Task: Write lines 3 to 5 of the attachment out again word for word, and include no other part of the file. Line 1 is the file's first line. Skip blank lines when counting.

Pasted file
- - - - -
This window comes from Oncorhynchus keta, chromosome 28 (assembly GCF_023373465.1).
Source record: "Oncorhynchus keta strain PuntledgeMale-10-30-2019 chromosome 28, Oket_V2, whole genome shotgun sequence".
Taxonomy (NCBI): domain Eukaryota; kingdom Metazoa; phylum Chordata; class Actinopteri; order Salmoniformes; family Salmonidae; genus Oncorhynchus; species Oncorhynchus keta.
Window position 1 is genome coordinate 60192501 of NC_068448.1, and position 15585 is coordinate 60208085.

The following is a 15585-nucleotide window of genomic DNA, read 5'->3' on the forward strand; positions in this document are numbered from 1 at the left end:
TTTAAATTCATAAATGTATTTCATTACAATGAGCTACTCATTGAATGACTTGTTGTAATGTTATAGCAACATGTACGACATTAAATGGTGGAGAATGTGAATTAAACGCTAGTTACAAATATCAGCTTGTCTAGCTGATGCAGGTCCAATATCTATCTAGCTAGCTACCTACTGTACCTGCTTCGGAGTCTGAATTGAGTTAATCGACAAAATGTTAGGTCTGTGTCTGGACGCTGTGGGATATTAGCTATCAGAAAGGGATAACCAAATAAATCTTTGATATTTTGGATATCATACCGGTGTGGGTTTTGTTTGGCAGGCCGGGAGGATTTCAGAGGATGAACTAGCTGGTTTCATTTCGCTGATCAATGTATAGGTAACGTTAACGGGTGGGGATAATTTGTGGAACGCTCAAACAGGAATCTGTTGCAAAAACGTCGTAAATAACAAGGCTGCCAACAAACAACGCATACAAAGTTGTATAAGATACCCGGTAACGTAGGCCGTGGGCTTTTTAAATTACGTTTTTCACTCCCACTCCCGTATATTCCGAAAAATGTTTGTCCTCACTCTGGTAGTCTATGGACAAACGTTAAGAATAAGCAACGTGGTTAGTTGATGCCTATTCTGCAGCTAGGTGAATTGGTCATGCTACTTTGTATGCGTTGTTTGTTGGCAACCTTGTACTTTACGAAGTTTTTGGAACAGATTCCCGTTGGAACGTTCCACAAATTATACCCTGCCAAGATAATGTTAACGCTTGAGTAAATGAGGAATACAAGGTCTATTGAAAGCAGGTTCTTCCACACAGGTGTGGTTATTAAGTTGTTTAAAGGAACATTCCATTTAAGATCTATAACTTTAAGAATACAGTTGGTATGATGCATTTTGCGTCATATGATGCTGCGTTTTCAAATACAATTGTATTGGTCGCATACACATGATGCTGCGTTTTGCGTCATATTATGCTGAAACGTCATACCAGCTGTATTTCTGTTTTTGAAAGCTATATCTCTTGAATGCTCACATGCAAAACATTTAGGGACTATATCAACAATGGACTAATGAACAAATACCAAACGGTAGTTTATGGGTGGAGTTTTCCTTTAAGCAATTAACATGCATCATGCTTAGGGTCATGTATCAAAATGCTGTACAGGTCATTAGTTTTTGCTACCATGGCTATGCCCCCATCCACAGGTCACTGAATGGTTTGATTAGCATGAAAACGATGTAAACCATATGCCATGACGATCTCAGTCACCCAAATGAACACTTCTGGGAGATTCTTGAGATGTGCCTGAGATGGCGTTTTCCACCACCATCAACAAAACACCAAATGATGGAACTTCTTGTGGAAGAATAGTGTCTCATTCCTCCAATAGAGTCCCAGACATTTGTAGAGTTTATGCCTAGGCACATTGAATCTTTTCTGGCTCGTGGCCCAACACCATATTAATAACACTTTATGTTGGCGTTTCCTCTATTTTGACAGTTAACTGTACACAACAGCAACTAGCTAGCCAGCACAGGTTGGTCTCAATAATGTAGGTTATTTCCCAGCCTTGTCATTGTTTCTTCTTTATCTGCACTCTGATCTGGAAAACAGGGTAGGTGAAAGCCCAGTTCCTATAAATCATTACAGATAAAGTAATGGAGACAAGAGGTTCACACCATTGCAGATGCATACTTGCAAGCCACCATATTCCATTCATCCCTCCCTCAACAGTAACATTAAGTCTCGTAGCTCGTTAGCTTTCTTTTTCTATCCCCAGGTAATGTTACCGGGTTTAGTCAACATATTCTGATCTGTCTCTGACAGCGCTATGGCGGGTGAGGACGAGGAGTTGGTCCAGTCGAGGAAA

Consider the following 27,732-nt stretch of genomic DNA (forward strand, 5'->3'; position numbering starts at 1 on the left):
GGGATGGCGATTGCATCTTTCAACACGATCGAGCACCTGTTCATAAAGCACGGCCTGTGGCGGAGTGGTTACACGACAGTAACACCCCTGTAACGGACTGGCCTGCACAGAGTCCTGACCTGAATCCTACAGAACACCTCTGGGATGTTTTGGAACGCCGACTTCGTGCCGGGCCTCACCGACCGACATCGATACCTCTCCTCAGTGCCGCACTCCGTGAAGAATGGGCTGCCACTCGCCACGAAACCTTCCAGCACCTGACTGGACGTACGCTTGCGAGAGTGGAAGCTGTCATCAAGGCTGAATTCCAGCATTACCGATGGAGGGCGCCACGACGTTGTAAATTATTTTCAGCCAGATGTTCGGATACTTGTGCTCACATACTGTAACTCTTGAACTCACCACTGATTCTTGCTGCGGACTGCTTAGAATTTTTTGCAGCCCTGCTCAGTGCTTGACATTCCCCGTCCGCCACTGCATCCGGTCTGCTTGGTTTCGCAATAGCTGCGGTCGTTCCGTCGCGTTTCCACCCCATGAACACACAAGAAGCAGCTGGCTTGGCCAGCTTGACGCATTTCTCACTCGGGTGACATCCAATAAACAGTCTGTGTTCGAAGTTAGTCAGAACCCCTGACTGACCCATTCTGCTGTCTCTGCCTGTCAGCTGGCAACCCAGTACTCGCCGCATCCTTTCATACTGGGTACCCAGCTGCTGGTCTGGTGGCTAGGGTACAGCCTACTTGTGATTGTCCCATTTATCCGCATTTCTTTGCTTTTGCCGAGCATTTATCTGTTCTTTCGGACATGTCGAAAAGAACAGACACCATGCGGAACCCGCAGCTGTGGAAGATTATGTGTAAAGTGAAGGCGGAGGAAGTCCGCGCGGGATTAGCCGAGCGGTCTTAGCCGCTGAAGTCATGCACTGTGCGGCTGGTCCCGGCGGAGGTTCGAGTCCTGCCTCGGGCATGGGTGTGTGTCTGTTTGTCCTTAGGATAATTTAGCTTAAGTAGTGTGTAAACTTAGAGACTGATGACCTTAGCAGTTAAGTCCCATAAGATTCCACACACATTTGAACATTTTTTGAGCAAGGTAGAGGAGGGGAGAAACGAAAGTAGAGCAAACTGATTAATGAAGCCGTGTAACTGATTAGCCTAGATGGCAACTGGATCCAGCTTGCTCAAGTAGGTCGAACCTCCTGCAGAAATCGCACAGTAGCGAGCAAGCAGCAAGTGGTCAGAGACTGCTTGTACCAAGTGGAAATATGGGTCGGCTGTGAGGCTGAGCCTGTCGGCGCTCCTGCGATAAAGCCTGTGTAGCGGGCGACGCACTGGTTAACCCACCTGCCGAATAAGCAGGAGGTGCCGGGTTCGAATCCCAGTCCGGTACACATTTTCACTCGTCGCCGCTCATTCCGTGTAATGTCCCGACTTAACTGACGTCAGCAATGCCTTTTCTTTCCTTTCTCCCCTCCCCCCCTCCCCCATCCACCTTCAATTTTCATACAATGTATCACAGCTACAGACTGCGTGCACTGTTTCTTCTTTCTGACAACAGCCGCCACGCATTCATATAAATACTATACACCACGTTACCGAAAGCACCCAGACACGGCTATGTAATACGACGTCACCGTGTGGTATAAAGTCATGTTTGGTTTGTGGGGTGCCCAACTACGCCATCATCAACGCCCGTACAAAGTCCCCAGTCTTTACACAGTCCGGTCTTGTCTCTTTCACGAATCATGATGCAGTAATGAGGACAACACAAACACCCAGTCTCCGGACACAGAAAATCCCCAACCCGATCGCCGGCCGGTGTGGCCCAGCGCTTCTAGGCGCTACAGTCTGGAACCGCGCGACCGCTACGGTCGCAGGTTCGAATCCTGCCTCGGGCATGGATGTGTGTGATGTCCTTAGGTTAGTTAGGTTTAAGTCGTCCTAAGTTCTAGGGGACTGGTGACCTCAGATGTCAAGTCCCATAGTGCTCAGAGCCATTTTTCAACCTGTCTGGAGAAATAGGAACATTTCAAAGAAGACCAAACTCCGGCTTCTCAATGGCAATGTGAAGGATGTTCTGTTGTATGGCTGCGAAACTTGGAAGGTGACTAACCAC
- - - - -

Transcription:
Taxonomy (NCBI): domain Eukaryota; kingdom Metazoa; phylum Chordata; class Actinopteri; order Salmoniformes; family Salmonidae; genus Oncorhynchus; species Oncorhynchus keta.
Window position 1 is genome coordinate 60192501 of NC_068448.1, and position 15585 is coordinate 60208085.

The following is a 15585-nucleotide window of genomic DNA, read 5'->3' on the forward strand; positions in this document are numbered from 1 at the left end: